Barely a day goes by without self care and specifically mental health being talked about in the media. And with this the long-standing taboo around men’s mental health is finally dissipating and more and more men are both willing to talk about their struggles and to admit the benefits they have got from accessing psychotherapy. But is there such a thing as over-indulging in therapy?
Is psychotherapy self care?
In a word ‘no’. If someone were truly capable of self care they would not need to be in therapy.
So what is it then?
Psychotherapy is generally a lengthy process of meeting on a regular basis with a skilled clinician where the focus is on building up a specific type of relationship through which unconscious processes and relational patterns of the patient can be worked through. Many of these stem back to childhood and can end up repeating in the present in maladaptive relationship patterns, however, this does not mean that the purpose or goal of psychotherapy is to treat the patient as a victim and simply blame their parents.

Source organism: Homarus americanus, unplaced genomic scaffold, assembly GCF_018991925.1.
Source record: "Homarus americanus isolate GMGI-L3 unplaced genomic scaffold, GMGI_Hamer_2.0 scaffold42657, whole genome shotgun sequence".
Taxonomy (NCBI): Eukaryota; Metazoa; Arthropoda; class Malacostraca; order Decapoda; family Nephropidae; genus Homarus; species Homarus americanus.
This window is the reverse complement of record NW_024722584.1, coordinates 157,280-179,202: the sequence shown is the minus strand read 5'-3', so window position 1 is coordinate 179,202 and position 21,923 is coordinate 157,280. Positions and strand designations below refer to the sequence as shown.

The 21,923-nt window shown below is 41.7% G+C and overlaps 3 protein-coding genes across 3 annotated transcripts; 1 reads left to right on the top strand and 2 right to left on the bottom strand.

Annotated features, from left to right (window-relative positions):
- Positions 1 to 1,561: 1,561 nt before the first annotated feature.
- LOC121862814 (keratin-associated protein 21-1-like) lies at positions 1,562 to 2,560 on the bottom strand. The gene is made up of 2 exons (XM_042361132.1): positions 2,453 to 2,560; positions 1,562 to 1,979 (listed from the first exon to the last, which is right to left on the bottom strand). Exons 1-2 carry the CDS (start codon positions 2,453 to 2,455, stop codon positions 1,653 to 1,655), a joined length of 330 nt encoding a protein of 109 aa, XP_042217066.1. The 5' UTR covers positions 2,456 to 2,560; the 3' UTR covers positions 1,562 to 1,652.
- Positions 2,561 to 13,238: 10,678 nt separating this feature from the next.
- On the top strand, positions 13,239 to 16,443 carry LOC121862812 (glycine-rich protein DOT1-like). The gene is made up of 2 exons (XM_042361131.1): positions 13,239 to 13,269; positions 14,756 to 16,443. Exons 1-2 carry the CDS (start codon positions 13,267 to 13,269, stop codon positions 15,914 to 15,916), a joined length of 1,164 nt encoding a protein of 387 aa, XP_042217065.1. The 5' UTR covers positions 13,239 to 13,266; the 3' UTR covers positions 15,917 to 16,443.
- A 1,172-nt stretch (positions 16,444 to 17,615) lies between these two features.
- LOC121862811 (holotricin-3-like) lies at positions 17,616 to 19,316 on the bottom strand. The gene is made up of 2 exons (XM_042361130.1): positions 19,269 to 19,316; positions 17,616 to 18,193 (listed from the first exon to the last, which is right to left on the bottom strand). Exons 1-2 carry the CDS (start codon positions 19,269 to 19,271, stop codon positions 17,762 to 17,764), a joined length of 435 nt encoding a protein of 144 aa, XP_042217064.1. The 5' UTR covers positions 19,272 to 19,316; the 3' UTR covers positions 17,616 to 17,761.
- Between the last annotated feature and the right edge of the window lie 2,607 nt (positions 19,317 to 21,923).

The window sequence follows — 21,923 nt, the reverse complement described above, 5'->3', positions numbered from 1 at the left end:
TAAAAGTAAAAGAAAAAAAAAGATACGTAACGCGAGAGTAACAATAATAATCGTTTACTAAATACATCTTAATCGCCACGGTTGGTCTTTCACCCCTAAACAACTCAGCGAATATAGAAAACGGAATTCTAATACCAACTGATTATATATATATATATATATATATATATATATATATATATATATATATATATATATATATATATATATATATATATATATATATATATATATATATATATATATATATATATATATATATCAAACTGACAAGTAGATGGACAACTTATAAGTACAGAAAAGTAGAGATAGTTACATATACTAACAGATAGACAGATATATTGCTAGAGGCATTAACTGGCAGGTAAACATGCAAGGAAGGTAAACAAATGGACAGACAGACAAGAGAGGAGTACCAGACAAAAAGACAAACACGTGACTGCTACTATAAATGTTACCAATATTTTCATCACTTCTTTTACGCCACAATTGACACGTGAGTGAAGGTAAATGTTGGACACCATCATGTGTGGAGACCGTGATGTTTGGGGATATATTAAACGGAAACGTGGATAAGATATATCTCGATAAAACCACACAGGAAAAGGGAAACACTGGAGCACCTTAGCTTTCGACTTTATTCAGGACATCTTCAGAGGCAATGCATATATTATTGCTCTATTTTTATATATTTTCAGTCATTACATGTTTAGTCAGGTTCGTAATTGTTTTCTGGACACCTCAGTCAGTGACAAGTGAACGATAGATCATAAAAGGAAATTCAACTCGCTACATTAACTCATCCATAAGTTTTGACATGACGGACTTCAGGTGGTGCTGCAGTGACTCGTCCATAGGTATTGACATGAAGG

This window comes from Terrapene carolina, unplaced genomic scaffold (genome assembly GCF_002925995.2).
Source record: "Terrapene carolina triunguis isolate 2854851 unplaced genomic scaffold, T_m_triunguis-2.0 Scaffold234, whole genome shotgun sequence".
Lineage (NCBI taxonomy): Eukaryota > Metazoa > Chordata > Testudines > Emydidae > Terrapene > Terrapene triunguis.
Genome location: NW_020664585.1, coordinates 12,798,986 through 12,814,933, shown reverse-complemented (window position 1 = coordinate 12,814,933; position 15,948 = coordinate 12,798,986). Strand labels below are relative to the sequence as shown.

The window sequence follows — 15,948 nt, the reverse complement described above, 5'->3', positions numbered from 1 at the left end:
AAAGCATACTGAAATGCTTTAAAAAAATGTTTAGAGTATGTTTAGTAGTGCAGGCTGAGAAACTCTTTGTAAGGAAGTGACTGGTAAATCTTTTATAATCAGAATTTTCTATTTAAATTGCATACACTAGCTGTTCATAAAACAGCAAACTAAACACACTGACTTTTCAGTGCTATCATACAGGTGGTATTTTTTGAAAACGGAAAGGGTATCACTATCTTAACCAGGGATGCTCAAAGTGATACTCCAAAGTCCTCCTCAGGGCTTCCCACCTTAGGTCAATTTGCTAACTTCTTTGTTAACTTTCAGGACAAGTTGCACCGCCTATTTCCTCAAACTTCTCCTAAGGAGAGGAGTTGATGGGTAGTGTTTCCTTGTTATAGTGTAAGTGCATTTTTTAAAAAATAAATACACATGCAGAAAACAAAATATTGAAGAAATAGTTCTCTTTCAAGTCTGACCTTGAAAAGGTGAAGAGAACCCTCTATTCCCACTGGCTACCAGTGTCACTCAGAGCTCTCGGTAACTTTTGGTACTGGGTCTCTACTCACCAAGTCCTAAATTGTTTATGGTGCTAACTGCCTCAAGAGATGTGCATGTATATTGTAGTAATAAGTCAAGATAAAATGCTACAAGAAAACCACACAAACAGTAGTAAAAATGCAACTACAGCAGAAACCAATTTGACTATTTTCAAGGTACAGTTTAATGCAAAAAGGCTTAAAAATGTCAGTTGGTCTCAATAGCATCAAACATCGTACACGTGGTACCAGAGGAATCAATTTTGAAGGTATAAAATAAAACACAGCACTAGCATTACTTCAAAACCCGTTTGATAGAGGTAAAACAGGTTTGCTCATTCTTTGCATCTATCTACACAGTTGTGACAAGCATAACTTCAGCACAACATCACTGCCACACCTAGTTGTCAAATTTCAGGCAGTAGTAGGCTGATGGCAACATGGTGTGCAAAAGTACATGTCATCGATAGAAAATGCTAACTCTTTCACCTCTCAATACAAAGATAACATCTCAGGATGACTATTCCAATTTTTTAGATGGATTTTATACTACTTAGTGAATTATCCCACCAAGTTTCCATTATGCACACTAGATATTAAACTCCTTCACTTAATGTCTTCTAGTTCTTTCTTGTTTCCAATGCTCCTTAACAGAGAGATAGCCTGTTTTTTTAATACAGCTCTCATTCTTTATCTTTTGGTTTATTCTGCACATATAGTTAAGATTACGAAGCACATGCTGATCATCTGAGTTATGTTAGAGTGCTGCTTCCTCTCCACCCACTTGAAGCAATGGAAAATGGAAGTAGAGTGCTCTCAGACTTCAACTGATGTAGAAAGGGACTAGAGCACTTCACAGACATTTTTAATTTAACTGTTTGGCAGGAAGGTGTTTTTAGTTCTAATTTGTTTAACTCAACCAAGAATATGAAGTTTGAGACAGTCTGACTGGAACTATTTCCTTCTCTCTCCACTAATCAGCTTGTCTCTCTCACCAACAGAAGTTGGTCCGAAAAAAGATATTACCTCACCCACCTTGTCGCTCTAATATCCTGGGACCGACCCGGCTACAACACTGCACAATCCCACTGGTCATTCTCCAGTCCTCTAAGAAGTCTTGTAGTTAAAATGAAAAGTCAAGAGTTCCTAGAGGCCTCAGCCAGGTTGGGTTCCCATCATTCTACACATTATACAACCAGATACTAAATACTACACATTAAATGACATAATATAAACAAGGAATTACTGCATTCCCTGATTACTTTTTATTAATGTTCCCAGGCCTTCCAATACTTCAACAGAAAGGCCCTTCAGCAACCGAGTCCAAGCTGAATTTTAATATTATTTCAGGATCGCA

Ultimately, depth psychotherapy is a process of coming to terms with reality, mourning what has been lost and finding a way to build a life of meaning and purpose in that reality – it is about growing up psychologically.
There are plenty of other self-help approaches, some of which may work well alongside traditional psychotherapy, such as developing a mindfulness practice for example, whilst others have no bearing on psychotherapy or may be obstructive to the process. It is through psychotherapy that patients learn to have
a different relationship with themselves and thus learn to self care.
One of the realities of psychotherapy, which in my view mirror the realities of the world, is that there is no one single answer on how to live a life. This is something an individual must discover for themselves and arguably, this is only possible through a suitable childhood environment or failing that, a subsequent therapeutic relationship.
TikTok knows best!